“As the season progresses, other origins, including the United States, Canada, and Australia, could also contribute to mitigating the current crisis,” Tokhova said. “However, shipping from more distant destinations comes with higher transportation costs.”

Contributing to the market volatility are a growing number of countries that are putting restrictions on grain exports in a bid to constrain the rise in prices in their domestic market and tame food inflation.

For instance, the Kazakhs Agricultural Ministry has introduced quotas for the export of wheat and flour, the Ministry said in a statement on April 17. The new restrictions are scheduled to come into force by May 1 and are designed to last until June 15. Kazakhstan is the largest grain exporter in Central Asia, supplying wheat to Uzbekistan, Afghanistan, Tajikistan and Kyrgyzstan.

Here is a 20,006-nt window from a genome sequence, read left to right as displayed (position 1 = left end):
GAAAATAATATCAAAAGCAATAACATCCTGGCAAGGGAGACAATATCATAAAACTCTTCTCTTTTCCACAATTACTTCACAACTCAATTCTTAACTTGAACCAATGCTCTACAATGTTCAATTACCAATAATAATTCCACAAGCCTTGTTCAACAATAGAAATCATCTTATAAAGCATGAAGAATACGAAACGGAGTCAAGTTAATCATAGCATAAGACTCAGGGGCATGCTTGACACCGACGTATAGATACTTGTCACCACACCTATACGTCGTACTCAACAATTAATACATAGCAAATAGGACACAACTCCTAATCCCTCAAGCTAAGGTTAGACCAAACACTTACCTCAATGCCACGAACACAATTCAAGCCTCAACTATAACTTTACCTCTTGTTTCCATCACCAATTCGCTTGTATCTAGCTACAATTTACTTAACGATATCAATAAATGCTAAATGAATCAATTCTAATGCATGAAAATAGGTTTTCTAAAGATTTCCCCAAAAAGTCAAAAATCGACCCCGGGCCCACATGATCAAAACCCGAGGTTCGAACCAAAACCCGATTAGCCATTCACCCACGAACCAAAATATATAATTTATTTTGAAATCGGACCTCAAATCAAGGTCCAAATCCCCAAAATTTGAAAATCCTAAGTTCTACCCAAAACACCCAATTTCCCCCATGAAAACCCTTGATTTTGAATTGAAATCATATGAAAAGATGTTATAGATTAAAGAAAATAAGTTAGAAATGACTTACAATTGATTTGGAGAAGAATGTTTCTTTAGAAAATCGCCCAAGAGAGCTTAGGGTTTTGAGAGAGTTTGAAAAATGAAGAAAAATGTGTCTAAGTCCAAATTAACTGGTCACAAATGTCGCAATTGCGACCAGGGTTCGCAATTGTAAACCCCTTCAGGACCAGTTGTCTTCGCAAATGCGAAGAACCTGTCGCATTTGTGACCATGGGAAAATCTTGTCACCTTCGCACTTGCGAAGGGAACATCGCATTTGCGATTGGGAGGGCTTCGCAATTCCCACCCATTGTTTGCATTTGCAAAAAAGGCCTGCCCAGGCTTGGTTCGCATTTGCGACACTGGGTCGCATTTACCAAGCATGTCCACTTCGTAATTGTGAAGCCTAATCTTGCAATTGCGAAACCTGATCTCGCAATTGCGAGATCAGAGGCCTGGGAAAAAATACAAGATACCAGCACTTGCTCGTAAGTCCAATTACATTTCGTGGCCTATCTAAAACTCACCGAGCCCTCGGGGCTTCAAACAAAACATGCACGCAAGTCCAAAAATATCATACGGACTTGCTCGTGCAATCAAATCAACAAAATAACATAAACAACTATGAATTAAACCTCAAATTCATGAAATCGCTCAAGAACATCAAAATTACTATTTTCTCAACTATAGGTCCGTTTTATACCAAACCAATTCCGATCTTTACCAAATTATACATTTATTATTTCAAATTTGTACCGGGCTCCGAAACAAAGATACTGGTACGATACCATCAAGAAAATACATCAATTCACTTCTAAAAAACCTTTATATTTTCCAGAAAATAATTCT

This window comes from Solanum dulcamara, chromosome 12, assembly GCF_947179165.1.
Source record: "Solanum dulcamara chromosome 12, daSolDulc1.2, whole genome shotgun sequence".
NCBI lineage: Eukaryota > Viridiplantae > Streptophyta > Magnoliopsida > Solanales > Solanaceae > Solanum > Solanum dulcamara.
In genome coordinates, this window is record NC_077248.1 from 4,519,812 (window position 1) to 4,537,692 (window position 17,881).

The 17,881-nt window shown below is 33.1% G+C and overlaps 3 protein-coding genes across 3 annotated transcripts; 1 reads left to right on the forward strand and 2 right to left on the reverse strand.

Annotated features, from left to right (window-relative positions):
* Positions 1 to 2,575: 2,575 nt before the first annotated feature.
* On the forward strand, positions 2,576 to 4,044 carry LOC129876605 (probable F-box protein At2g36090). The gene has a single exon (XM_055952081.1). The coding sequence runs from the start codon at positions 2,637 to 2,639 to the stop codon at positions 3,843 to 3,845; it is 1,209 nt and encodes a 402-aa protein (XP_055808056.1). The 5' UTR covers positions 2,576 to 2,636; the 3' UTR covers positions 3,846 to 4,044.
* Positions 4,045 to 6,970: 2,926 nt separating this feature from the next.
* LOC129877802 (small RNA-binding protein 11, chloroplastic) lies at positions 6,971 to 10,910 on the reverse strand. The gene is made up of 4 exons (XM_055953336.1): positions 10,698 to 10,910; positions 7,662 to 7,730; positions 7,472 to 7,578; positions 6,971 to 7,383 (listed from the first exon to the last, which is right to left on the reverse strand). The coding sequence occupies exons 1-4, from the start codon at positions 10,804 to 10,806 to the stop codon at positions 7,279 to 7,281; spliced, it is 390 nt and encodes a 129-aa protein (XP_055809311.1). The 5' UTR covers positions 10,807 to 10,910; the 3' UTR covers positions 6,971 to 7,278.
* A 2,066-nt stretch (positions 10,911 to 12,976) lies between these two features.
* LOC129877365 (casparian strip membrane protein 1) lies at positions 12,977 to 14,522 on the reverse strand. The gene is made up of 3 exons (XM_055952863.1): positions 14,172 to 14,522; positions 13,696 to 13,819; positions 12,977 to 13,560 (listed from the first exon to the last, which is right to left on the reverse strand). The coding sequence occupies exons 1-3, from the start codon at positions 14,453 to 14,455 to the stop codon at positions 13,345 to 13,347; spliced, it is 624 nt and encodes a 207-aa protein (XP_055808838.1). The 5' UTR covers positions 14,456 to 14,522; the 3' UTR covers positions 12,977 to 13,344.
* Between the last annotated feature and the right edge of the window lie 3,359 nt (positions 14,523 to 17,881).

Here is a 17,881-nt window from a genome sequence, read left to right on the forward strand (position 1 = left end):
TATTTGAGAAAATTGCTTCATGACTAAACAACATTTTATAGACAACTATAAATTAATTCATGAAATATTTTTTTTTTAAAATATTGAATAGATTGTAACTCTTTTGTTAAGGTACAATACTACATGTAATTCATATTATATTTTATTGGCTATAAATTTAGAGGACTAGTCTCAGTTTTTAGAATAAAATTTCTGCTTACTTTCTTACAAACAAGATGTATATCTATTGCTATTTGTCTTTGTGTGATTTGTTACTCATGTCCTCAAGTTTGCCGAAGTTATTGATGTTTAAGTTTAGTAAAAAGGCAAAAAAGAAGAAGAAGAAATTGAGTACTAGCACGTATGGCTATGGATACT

As estimated by the World Bank, the number of countries slapping on food-export restrictions jumped by 25%, bringing the total number of countries to 35 as of early April. In total, 53 new policy interventions affecting food trade had been imposed, of which 31 restricted exports, and 9 involved curbs on wheat exports.

The WFP said it strongly encourages countries to keep food trade flowing normally and not to put up trade barriers like export bans or import subsidies.

“This will only make the situation worse, feeding speculation and volatility on the food commodity markets,” Husain said. “It is important for countries to diversify their food and fuel import sources so to minimize the impact of external shocks.

“Unfortunately, in the near term, it is always the most vulnerable people who suffer the worse consequences. As the World Food Programme, our mission is to help end hunger and sound the alarm when we see threats to global food security.”